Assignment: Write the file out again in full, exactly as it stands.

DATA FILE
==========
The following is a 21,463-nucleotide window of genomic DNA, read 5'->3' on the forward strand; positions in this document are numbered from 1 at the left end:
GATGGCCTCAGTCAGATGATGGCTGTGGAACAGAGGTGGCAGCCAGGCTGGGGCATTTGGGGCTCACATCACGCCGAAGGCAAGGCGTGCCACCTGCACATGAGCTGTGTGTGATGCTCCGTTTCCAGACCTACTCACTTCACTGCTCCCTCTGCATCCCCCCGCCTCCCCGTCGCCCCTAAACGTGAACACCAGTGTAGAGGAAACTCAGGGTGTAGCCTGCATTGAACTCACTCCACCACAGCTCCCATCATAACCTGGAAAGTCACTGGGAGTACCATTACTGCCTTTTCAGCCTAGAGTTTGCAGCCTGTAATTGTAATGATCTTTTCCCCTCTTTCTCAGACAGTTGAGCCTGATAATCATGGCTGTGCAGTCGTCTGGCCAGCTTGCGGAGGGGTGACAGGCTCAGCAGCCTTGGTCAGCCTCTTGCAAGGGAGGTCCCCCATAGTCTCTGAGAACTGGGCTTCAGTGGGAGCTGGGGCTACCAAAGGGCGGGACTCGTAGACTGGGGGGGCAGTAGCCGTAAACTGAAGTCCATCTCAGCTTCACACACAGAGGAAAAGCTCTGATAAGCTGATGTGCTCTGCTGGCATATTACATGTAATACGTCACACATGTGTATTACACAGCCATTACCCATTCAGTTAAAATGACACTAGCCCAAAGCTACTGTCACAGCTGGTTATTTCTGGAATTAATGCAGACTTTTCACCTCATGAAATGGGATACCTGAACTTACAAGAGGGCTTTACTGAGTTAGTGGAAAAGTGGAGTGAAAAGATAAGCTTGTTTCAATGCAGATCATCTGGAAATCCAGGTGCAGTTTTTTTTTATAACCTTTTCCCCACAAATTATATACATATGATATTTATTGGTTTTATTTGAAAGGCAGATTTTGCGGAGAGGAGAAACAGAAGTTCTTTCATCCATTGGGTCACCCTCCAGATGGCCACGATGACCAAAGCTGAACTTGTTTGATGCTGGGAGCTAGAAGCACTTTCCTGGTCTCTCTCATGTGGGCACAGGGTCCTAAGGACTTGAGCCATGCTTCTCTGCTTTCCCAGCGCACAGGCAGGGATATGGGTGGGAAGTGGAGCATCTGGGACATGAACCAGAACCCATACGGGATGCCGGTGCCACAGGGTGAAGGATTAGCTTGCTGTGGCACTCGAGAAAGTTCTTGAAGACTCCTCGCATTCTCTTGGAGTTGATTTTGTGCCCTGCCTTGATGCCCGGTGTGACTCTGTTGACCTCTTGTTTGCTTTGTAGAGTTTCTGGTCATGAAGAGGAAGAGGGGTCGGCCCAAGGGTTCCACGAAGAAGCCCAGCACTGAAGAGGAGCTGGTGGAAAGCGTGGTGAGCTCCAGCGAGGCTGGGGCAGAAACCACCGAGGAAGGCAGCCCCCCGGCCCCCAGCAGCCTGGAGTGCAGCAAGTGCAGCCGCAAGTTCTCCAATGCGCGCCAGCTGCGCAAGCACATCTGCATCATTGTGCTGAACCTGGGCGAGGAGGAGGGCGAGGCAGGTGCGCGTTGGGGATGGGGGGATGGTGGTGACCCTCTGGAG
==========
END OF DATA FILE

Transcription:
The following is a 21,463-nucleotide window of genomic DNA, read 5'->3' on the forward strand; positions in this document are numbered from 1 at the left end:
GATGGCCTCAGTCAGATGATGGCTGTGGAACAGAGGTGGCAGCCAGGCTGGGGCATTTGGGGCTCACATCACGCCGAAGGCAAGGCGTGCCACCTGCACATGAGCTGTGTGTGATGCTCCGTTTCCAGACCTACTCACTTCACTGCTCCCTCTGCATCCCCCCGCCTCCCCGTCGCCCCTAAACGTGAACACCAGTGTAGAGGAAACTCAGGGTGTAGCCTGCATTGAACTCACTCCACCACAGCTCCCATCATAACCTGGAAAGTCACTGGGAGTACCATTACTGCCTTTTCAGCCTAGAGTTTGCAGCCTGTAATTGTAATGATCTTTTCCCCTCTTTCTCAGACAGTTGAGCCTGATAATCATGGCTGTGCAGTCGTCTGGCCAGCTTGCGGAGGGGTGACAGGCTCAGCAGCCTTGGTCAGCCTCTTGCAAGGGAGGTCCCCCATAGTCTCTGAGAACTGGGCTTCAGTGGGAGCTGGGGCTACCAAAGGGCGGGACTCGTAGACTGGGGGGGCAGTAGCCGTAAACTGAAGTCCATCTCAGCTTCACACACAGAGGAAAAGCTCTGATAAGCTGATGTGCTCTGCTGGCATATTACATGTAATACGTCACACATGTGTATTACACAGCCATTACCCATTCAGTTAAAATGACACTAGCCCAAAGCTACTGTCACAGCTGGTTATTTCTGGAATTAATGCAGACTTTTCACCTCATGAAATGGGATACCTGAACTTACAAGAGGGCTTTACTGAGTTAGTGGAAAAGTGGAGTGAAAAGATAAGCTTGTTTCAATGCAGATCATCTGGAAATCCAGGTGCAGTTTTTTTTTATAACCTTTTCCCCACAAATTATATACATATGATATTTATTGGTTTTATTTGAAAGGCAGATTTTGCGGAGAGGAGAAACAGAAGTTCTTTCATCCATTGGGTCACCCTCCAGATGGCCACGATGACCAAAGCTGAACTTGTTTGATGCTGGGAGCTAGAAGCACTTTCCTGGTCTCTCTCATGTGGGCACAGGGTCCTAAGGACTTGAGCCATGCTTCTCTGCTTTCCCAGCGCACAGGCAGGGATATGGGTGGGAAGTGGAGCATCTGGGACATGAACCAGAACCCATACGGGATGCCGGTGCCACAGGGTGAAGGATTAGCTTGCTGTGGCACTCGAGAAAGTTCTTGAAGACTCCTCGCATTCTCTTGGAGTTGATTTTGTGCCCTGCCTTGATGCCCGGTGTGACTCTGTTGACCTCTTGTTTGCTTTGTAGAGTTTCTGGTCATGAAGAGGAAGAGGGGTCGGCCCAAGGGTTCCACGAAGAAGCCCAGCACTGAAGAGGAGCTGGTGGAAAGCGTGGTGAGCTCCAGCGAGGCTGGGGCAGAAACCACCGAGGAAGGCAGCCCCCCGGCCCCCAGCAGCCTGGAGTGCAGCAAGTGCAGCCGCAAGTTCTCCAATGCGCGCCAGCTGCGCAAGCACATCTGCATCATTGTGCTGAACCTGGGCGAGGAGGAGGGCGAGGCAGGTGCGCGTTGGGGATGGGGGGATGGTGGTGACCCTCTGGAG